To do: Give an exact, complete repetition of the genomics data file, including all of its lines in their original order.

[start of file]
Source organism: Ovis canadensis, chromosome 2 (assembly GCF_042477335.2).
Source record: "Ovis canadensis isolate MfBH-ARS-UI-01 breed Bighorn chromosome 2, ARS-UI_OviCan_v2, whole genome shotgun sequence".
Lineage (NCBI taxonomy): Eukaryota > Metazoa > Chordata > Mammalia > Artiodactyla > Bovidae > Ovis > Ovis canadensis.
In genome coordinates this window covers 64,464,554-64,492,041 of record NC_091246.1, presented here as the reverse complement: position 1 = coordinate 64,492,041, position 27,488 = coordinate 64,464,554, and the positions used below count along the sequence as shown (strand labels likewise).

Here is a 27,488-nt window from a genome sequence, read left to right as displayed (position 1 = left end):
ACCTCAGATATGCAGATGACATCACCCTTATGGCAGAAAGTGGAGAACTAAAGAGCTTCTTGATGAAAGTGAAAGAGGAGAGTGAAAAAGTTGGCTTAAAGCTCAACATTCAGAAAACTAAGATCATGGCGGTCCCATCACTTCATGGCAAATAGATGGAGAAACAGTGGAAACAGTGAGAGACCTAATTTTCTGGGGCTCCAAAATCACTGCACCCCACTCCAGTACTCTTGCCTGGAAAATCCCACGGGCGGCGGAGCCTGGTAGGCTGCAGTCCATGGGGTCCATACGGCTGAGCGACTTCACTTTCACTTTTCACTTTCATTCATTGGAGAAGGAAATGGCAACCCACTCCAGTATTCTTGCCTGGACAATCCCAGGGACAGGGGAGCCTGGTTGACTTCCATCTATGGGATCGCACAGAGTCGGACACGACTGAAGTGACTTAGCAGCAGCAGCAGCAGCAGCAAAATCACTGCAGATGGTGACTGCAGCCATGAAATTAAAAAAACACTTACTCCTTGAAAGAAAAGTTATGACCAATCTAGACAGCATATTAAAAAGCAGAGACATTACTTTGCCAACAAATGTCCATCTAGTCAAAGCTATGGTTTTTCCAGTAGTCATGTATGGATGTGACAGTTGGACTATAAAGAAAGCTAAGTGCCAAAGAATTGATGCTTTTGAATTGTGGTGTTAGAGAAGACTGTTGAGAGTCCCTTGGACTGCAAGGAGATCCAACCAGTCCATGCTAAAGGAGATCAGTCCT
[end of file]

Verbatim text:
Source organism: Ovis canadensis, chromosome 2 (assembly GCF_042477335.2).
Source record: "Ovis canadensis isolate MfBH-ARS-UI-01 breed Bighorn chromosome 2, ARS-UI_OviCan_v2, whole genome shotgun sequence".
Lineage (NCBI taxonomy): Eukaryota > Metazoa > Chordata > Mammalia > Artiodactyla > Bovidae > Ovis > Ovis canadensis.
In genome coordinates this window covers 64,464,554-64,492,041 of record NC_091246.1, presented here as the reverse complement: position 1 = coordinate 64,492,041, position 27,488 = coordinate 64,464,554, and the positions used below count along the sequence as shown (strand labels likewise).

Here is a 27,488-nt window from a genome sequence, read left to right as displayed (position 1 = left end):
ACCTCAGATATGCAGATGACATCACCCTTATGGCAGAAAGTGGAGAACTAAAGAGCTTCTTGATGAAAGTGAAAGAGGAGAGTGAAAAAGTTGGCTTAAAGCTCAACATTCAGAAAACTAAGATCATGGCGGTCCCATCACTTCATGGCAAATAGATGGAGAAACAGTGGAAACAGTGAGAGACCTAATTTTCTGGGGCTCCAAAATCACTGCACCCCACTCCAGTACTCTTGCCTGGAAAATCCCACGGGCGGCGGAGCCTGGTAGGCTGCAGTCCATGGGGTCCATACGGCTGAGCGACTTCACTTTCACTTTTCACTTTCATTCATTGGAGAAGGAAATGGCAACCCACTCCAGTATTCTTGCCTGGACAATCCCAGGGACAGGGGAGCCTGGTTGACTTCCATCTATGGGATCGCACAGAGTCGGACACGACTGAAGTGACTTAGCAGCAGCAGCAGCAGCAGCAAAATCACTGCAGATGGTGACTGCAGCCATGAAATTAAAAAAACACTTACTCCTTGAAAGAAAAGTTATGACCAATCTAGACAGCATATTAAAAAGCAGAGACATTACTTTGCCAACAAATGTCCATCTAGTCAAAGCTATGGTTTTTCCAGTAGTCATGTATGGATGTGACAGTTGGACTATAAAGAAAGCTAAGTGCCAAAGAATTGATGCTTTTGAATTGTGGTGTTAGAGAAGACTGTTGAGAGTCCCTTGGACTGCAAGGAGATCCAACCAGTCCATGCTAAAGGAGATCAGTCCT